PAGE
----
Bond rout put down to fear, not economic fundamentals
The truism‚ “don’t fight” the Federal Reserve, has morphed into hedge fund manager David Tepper’s recent caution against taking on the four Feds: the European Central Bank, the Bank of Japan, the People’s Bank of China and United States’s central bank.
Although international debt markets have lost about $433-billion and yields have spiked from the US to Germany, monetary policy makers show no sign of an imminent increase in the price of money, and those in Europe and Japan are still conducting quantitative easing (QE). With the amount of bonds offering negative rates diminishing, the upside for yields is perhaps still capped.
Keeping monetary policy loose is still justified given that economists at JP Morgan Chase reckon global economic growth of 1.2% in the first quarter was the second weakest outside of a recession in the past 25 years and worldwide inflation of 0.4% was the lowest.
This backdrop has Torsten Slok, the chief international economist at Deutsche Bank, declaring to clients that the QE trade is not over and that yields should soon reverse their rise once markets stabilise.
He said what had been seen in markets over the past two weeks was triggered by fear and not by a change in the outlook for economic fundamentals. “I continue to see US rates under downward pressure as a result of money printing abroad.”
The call is underpinned by an analysis from Bank of America Merrill Lynch economist Gustavo Reis who, like Slok, sees “less change in global fundamentals than recent market moves imply”.
Although it is about 45% off its low of January, Reis estimates about 60% of that move is related to weaker supply rather than greater demand, meaning “some care is in order when interpreting higher oil prices as a sign of easing disinflation”.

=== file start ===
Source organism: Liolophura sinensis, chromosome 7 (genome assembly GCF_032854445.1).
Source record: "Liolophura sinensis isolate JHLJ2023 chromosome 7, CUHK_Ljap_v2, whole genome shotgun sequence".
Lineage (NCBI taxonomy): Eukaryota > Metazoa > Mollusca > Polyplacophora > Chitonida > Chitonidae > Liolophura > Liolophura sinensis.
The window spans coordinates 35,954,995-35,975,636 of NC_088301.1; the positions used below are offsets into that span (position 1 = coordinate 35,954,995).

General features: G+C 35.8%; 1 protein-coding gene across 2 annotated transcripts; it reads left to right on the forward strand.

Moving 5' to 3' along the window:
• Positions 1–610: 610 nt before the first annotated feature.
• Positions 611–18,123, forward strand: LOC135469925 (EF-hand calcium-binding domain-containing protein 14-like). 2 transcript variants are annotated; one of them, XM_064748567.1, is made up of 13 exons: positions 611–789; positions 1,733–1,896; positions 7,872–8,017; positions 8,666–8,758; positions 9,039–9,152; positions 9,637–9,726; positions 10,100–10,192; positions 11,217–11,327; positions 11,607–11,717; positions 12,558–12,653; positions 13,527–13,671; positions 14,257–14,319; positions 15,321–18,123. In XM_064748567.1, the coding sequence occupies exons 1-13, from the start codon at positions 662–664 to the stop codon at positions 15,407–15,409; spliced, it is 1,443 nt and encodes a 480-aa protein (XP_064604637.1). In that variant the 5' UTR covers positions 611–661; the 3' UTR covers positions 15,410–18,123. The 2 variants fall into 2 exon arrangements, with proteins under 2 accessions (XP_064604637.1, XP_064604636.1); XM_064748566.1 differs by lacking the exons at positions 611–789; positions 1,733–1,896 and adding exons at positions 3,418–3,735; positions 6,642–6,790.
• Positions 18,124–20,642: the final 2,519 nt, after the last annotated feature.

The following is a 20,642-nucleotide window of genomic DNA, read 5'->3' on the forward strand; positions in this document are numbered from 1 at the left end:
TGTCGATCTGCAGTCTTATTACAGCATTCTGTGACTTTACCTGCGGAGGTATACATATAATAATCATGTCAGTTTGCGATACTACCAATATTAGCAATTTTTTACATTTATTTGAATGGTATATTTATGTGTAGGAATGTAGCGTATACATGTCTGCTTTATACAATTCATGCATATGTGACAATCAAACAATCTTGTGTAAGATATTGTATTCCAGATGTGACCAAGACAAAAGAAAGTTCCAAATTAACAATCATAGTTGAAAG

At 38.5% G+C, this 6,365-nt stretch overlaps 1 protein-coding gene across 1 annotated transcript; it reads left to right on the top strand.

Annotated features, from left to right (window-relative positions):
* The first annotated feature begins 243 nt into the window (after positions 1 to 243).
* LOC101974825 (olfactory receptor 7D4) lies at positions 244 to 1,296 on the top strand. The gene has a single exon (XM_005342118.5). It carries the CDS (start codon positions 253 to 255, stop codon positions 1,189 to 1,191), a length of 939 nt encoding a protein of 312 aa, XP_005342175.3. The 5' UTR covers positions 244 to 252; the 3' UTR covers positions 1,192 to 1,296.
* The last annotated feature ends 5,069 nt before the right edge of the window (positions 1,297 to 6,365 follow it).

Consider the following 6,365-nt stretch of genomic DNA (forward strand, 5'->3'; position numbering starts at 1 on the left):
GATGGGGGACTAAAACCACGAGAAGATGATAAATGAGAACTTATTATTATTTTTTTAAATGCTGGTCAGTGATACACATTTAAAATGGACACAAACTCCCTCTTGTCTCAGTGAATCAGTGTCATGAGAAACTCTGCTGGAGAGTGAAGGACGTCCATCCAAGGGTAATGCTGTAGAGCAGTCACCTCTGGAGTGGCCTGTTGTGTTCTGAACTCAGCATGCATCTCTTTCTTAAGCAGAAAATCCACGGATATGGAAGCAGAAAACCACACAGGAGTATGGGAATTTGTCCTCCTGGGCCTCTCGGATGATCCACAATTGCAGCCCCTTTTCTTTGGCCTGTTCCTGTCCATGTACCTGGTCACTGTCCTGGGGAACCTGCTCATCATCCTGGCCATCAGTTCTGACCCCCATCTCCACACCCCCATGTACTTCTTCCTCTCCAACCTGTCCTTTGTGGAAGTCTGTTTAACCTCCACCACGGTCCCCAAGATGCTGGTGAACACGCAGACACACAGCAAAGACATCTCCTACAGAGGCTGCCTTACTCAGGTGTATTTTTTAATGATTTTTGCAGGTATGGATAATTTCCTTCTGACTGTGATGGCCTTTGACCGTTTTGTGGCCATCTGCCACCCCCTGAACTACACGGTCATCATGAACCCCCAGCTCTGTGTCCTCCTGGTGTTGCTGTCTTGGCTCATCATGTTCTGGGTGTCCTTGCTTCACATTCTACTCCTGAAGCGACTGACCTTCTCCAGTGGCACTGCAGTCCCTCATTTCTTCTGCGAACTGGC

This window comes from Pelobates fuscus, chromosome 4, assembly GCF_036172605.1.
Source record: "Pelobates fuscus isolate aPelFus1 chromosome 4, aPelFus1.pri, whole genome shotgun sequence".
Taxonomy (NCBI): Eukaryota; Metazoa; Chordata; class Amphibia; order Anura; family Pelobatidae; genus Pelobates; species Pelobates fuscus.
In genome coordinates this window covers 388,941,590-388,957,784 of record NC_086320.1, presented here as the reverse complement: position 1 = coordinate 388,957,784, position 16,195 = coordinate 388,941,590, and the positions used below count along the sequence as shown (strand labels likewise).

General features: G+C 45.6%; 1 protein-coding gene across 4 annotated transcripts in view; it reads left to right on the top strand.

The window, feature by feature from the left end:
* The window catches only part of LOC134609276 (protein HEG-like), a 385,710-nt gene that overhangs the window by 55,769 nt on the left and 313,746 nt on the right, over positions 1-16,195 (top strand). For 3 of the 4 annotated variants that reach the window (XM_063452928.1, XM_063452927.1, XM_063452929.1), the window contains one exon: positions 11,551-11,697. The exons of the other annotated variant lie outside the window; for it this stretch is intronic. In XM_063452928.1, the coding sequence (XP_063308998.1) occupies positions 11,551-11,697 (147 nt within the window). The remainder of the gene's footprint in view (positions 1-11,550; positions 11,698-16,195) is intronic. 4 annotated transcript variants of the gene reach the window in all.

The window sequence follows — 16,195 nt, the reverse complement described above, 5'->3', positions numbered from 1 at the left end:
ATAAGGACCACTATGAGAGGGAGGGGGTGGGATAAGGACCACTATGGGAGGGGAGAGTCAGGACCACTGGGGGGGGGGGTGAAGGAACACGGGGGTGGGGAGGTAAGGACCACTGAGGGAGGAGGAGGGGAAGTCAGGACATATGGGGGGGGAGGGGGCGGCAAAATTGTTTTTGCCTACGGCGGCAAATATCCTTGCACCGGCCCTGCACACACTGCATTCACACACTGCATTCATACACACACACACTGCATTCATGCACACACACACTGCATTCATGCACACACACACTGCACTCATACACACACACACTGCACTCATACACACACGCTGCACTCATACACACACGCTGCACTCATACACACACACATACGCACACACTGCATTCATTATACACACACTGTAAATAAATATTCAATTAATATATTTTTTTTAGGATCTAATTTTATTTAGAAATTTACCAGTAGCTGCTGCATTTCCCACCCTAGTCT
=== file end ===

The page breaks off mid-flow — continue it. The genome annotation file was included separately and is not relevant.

Regarding the outlook for prices, he finds little to no change in markets’ inflation expectations in the past two weeks in the US or Europe, and that there are still many in both economies betting inflation will remain below 1%.
“The snap higher in bond yields seems to be lagging, rather than being propelled, by changes in inflation risks,” he said.
Therefore, the bond sell-off could ultimately be sowing the seeds of its own demise if it ends up preventing the central banks from withdrawing stimulus. The US Fed and Bank of Japan have previously shown a willingness to keep on expanding policy even after markets initially declared victory.
“Any policy that creates such a high degree of homogeneous positioning will inevitably raise volatility,” said Mark Schofield, a strategist at Citigroup. “It will be extremely difficult to exit.”
The value of the world’s fixed-income markets dropped to $45.07-trillion on Tuesday from $45.51-trillion on April 17, according to a Bank of America Merrill Lynch index.
Record central bank stimulus had sent investors piling into debt at the same time that dealers pulled back from making markets, a combination that saw investors paying a price for holding bonds with yields not far from record lows and the Federal Reserve discussing an increase in US interest rates.
“People fell into a terrible complacency as yields fell to incredibly low levels with central banks pushing on rates,” said Christopher Sullivan, who oversees $2.3-billion as the chief investment officer of the United Nations Federal Credit Union in New York.
“They figured they would be able to get out before the tide turned, but the rug has been pulled out, catching a lot of people off guard and exacerbating the move.”
Investors in US government debt did get a reprieve on Tuesday. Yields fell after the treasury department’s auction of three-year notes demonstrated there’s no buyer strike in the bond market.
The benchmark 10-year treasury note was little changed on Wednesday, with the yield at 2.25%. – © Bloomberg